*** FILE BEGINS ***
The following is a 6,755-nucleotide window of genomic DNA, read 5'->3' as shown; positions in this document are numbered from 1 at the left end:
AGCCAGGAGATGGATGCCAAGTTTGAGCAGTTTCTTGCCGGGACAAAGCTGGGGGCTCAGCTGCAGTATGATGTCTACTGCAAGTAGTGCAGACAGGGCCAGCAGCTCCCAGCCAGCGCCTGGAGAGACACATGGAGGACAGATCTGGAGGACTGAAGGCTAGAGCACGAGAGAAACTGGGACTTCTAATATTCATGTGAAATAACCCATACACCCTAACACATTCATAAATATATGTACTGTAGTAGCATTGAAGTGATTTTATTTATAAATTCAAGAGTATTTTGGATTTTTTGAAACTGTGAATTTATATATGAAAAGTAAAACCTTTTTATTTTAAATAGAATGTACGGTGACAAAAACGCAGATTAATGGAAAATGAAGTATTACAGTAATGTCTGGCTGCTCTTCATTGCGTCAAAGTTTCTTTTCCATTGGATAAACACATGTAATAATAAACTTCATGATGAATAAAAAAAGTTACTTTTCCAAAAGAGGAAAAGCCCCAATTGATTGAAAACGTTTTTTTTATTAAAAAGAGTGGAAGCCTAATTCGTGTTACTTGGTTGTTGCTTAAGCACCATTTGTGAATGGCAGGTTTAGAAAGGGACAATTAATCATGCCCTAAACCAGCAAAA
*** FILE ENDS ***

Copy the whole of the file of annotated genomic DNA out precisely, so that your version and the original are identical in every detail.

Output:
The following is a 6,755-nucleotide window of genomic DNA, read 5'->3' as shown; positions in this document are numbered from 1 at the left end:
AGCCAGGAGATGGATGCCAAGTTTGAGCAGTTTCTTGCCGGGACAAAGCTGGGGGCTCAGCTGCAGTATGATGTCTACTGCAAGTAGTGCAGACAGGGCCAGCAGCTCCCAGCCAGCGCCTGGAGAGACACATGGAGGACAGATCTGGAGGACTGAAGGCTAGAGCACGAGAGAAACTGGGACTTCTAATATTCATGTGAAATAACCCATACACCCTAACACATTCATAAATATATGTACTGTAGTAGCATTGAAGTGATTTTATTTATAAATTCAAGAGTATTTTGGATTTTTTGAAACTGTGAATTTATATATGAAAAGTAAAACCTTTTTATTTTAAATAGAATGTACGGTGACAAAAACGCAGATTAATGGAAAATGAAGTATTACAGTAATGTCTGGCTGCTCTTCATTGCGTCAAAGTTTCTTTTCCATTGGATAAACACATGTAATAATAAACTTCATGATGAATAAAAAAAGTTACTTTTCCAAAAGAGGAAAAGCCCCAATTGATTGAAAACGTTTTTTTTATTAAAAAGAGTGGAAGCCTAATTCGTGTTACTTGGTTGTTGCTTAAGCACCATTTGTGAATGGCAGGTTTAGAAAGGGACAATTAATCATGCCCTAAACCAGCAAAA